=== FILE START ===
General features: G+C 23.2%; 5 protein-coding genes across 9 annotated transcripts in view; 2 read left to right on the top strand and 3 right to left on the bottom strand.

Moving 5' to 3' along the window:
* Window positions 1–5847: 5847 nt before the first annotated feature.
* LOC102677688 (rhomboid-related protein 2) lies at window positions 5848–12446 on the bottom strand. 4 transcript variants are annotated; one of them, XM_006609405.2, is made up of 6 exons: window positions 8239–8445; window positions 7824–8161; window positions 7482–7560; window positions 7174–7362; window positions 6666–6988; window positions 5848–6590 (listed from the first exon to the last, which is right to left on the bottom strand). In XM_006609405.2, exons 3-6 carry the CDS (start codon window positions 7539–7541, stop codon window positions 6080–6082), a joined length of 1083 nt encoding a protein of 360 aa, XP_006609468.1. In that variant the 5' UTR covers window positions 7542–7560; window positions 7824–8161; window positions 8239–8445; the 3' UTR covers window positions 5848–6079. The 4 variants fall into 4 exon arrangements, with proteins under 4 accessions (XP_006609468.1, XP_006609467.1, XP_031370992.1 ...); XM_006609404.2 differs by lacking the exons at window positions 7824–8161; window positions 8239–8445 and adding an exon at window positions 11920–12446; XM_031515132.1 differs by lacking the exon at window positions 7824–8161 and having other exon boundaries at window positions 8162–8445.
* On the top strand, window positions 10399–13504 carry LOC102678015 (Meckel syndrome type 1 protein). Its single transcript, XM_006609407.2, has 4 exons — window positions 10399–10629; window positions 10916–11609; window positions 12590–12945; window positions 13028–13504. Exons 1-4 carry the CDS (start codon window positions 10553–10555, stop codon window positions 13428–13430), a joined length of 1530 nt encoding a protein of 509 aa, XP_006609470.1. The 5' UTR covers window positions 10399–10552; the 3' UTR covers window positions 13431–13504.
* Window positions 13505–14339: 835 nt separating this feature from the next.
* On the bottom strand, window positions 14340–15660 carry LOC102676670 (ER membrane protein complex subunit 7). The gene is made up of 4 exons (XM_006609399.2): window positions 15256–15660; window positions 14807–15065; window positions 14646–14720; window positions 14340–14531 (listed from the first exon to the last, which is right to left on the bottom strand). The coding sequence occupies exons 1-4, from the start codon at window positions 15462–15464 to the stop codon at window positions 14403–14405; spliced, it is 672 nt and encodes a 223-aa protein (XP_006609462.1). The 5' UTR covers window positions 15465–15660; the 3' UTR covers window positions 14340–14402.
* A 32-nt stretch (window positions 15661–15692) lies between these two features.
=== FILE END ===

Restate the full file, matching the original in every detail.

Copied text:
General features: G+C 23.2%; 5 protein-coding genes across 9 annotated transcripts in view; 2 read left to right on the top strand and 3 right to left on the bottom strand.

Moving 5' to 3' along the window:
* Window positions 1–5847: 5847 nt before the first annotated feature.
* LOC102677688 (rhomboid-related protein 2) lies at window positions 5848–12446 on the bottom strand. 4 transcript variants are annotated; one of them, XM_006609405.2, is made up of 6 exons: window positions 8239–8445; window positions 7824–8161; window positions 7482–7560; window positions 7174–7362; window positions 6666–6988; window positions 5848–6590 (listed from the first exon to the last, which is right to left on the bottom strand). In XM_006609405.2, exons 3-6 carry the CDS (start codon window positions 7539–7541, stop codon window positions 6080–6082), a joined length of 1083 nt encoding a protein of 360 aa, XP_006609468.1. In that variant the 5' UTR covers window positions 7542–7560; window positions 7824–8161; window positions 8239–8445; the 3' UTR covers window positions 5848–6079. The 4 variants fall into 4 exon arrangements, with proteins under 4 accessions (XP_006609468.1, XP_006609467.1, XP_031370992.1 ...); XM_006609404.2 differs by lacking the exons at window positions 7824–8161; window positions 8239–8445 and adding an exon at window positions 11920–12446; XM_031515132.1 differs by lacking the exon at window positions 7824–8161 and having other exon boundaries at window positions 8162–8445.
* On the top strand, window positions 10399–13504 carry LOC102678015 (Meckel syndrome type 1 protein). Its single transcript, XM_006609407.2, has 4 exons — window positions 10399–10629; window positions 10916–11609; window positions 12590–12945; window positions 13028–13504. Exons 1-4 carry the CDS (start codon window positions 10553–10555, stop codon window positions 13428–13430), a joined length of 1530 nt encoding a protein of 509 aa, XP_006609470.1. The 5' UTR covers window positions 10399–10552; the 3' UTR covers window positions 13431–13504.
* Window positions 13505–14339: 835 nt separating this feature from the next.
* On the bottom strand, window positions 14340–15660 carry LOC102676670 (ER membrane protein complex subunit 7). The gene is made up of 4 exons (XM_006609399.2): window positions 15256–15660; window positions 14807–15065; window positions 14646–14720; window positions 14340–14531 (listed from the first exon to the last, which is right to left on the bottom strand). The coding sequence occupies exons 1-4, from the start codon at window positions 15462–15464 to the stop codon at window positions 14403–14405; spliced, it is 672 nt and encodes a 223-aa protein (XP_006609462.1). The 5' UTR covers window positions 15465–15660; the 3' UTR covers window positions 14340–14402.
* A 32-nt stretch (window positions 15661–15692) lies between these two features.